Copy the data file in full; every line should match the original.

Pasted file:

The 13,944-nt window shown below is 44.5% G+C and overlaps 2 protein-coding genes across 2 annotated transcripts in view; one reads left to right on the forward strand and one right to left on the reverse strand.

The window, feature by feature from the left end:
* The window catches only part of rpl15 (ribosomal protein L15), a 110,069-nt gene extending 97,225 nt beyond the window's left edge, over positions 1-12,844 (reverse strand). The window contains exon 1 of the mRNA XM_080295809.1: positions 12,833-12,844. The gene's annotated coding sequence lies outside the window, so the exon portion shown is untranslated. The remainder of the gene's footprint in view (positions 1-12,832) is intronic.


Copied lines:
The 13,944-nt window shown below is 44.5% G+C and overlaps 2 protein-coding genes across 2 annotated transcripts in view; one reads left to right on the forward strand and one right to left on the reverse strand.

The window, feature by feature from the left end:
* The window catches only part of rpl15 (ribosomal protein L15), a 110,069-nt gene extending 97,225 nt beyond the window's left edge, over positions 1-12,844 (reverse strand). The window contains exon 1 of the mRNA XM_080295809.1: positions 12,833-12,844. The gene's annotated coding sequence lies outside the window, so the exon portion shown is untranslated. The remainder of the gene's footprint in view (positions 1-12,832) is intronic.